December 12, 2012 at 8:24 pm #174570
So we have a blog on WordPress where we can see our followers. What are the rules for sending notes directly to our followers asking what they find useful about our blog and what they’d find more useful for future posts?
This is a hypothetical questions, however, since we have done nothing of this sort.
December 13, 2012 at 7:37 pm #174586
Don’t have an easy answer for ya but check out howto.gov’s info on Paperwork Reduction Act – http://www.howto.gov/web-content/requirements-and-best-practices/laws-and-regulations/paperwork-reduction-act
Social Media, Web-Based Interactive Technologies, and the Paperwork Reduction Act(PDF, 83 KB, 7 pages, April 2010)
December 13, 2012 at 8:17 pm #174584
Thank for sending this along. I am aware of this as a policy but haven’t reviewed the details so the link is helpful. Because WordPress is not, even thought the content is from a federal agency, I didn’t know if there were different rules with engaging with followers.
December 14, 2012 at 12:31 am #174582
David B. GrinbergParticipant
Kudos on the blog. I suggest vetting your questions, etc. with the Office of Legal Counsel and/or the appropriate attorney at your workplace, if you have not already done so.
December 14, 2012 at 2:14 pm #174580
Hi Becky – Take a look at other federal blogs and pick one that’s similar…
I’d urge you to reach out direct and see what they’ve done. Let me know if you find one and could use an introduction. Steve Ressler or I might know them.
December 19, 2012 at 6:54 pm #174578
Is there a reason you’re looking to send messages to followers? I’m assuming the responses below that involve legal counsel refer to contact with specific individuals. Would you still need legal counsel if you just surveyed your entire audience without tracking who they were?
An idea would be to get perspectives from everyone who reads your blog by using a survey tool (you can use free survey tools such as SurveyMonkey or possibly SurveyGizmo) and posting a blog entry asking for responses. You could create the survey so that it starts off with some self-identification — “do you subscribe to this blog to receive updates when new entries are posted?” If yes, then they get certain questions, including questions on content that they found most useful and that they want to see more of in the future. If no, then you can ask why not, and ask them the same kinds of content-focused questions. (I should note that this kind of survey may require you to pay for the tool — usually free survey tools don’t allow you to do something this robust, but I could be wrong.)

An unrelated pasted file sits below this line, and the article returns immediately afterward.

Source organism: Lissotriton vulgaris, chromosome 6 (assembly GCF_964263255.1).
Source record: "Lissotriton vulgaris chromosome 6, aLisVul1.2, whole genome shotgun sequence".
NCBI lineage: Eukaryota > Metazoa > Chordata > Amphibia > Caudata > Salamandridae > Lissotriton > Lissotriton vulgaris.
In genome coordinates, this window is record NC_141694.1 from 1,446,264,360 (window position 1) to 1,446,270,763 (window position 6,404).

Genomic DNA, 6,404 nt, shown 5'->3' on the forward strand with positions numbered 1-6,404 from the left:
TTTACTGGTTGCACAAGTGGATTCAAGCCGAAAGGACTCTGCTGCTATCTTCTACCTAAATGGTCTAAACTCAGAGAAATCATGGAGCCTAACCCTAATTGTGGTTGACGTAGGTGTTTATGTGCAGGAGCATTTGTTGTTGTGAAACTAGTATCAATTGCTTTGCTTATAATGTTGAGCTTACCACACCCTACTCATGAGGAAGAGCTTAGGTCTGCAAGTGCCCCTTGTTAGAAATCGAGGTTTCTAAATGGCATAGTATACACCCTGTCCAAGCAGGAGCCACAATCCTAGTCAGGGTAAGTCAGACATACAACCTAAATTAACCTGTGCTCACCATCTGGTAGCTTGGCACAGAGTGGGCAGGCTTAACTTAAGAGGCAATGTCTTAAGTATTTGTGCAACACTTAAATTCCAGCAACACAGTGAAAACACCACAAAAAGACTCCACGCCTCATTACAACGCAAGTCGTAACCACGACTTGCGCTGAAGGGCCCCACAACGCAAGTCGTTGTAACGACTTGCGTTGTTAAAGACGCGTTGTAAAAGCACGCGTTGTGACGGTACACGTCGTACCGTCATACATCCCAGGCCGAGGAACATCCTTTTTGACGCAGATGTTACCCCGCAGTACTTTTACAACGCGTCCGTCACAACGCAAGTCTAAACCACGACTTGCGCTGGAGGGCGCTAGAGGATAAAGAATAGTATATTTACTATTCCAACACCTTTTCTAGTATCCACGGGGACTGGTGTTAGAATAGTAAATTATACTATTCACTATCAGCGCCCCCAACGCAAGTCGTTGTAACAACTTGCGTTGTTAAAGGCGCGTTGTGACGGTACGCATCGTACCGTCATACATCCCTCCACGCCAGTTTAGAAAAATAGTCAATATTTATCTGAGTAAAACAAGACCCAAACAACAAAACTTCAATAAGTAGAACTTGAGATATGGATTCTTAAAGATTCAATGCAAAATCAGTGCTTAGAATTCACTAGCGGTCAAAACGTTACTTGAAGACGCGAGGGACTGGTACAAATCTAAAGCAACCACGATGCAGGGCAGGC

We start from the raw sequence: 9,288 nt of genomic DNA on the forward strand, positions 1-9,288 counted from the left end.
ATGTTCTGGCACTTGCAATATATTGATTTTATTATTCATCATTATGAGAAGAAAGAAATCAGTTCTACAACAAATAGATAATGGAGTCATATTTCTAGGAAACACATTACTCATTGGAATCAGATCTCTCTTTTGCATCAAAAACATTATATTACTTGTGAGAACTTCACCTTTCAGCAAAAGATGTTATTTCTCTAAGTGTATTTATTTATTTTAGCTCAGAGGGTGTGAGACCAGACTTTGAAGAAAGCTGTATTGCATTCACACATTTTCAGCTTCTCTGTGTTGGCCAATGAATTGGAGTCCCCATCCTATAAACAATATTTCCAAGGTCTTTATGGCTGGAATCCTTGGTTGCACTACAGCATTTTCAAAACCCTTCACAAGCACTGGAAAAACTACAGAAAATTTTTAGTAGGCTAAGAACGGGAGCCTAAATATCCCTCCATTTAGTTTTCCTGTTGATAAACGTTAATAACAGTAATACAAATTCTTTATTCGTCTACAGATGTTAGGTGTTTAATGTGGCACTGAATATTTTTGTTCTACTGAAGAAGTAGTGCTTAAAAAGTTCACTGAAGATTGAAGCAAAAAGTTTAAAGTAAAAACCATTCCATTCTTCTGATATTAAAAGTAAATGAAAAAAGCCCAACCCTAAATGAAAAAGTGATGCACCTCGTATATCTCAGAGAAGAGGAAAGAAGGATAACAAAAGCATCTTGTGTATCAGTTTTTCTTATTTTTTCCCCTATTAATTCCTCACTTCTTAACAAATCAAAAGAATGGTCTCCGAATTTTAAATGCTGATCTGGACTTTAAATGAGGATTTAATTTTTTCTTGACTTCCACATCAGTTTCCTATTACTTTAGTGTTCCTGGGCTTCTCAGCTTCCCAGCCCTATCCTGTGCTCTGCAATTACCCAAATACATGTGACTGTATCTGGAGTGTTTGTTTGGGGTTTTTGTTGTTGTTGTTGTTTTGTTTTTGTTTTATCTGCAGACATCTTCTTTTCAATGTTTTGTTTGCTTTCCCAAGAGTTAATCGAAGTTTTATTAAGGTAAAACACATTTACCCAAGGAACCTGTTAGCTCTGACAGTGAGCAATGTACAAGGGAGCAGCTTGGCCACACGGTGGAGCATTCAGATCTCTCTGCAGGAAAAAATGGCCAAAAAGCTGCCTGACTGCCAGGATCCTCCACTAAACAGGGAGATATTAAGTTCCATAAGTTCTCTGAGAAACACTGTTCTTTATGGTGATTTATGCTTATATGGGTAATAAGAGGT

As an alternative, with WordPress, you could always use a Poll plug-in, and after every post, you could insert a “was this blog post informative/useful?” poll and gather data that way too. That would take longer, but would also be fairly specific with regard to useful content.
December 19, 2012 at 7:16 pm #174576
We are not allowed to use surveys without an incredible amount of oversight. I’m just looking to make our blog better and reach a larger audience. Considering adding a question at the end of each post to encourage online dialogue which we’ve had very little of in the first year.
December 19, 2012 at 7:23 pm #174574
Great idea, Andrew.
Sometimes it takes a peer to identify the obvious. Thanks!
December 19, 2012 at 7:28 pm #174572
Thanks! Still researching at this point. We’ve been consulting GC guidance since the creation of our blog so wanting to only leverage activities that will remain so moving forward. The blogosphere presents so many opportunities to connect your connect, the challenge that remains is selecting the right one.
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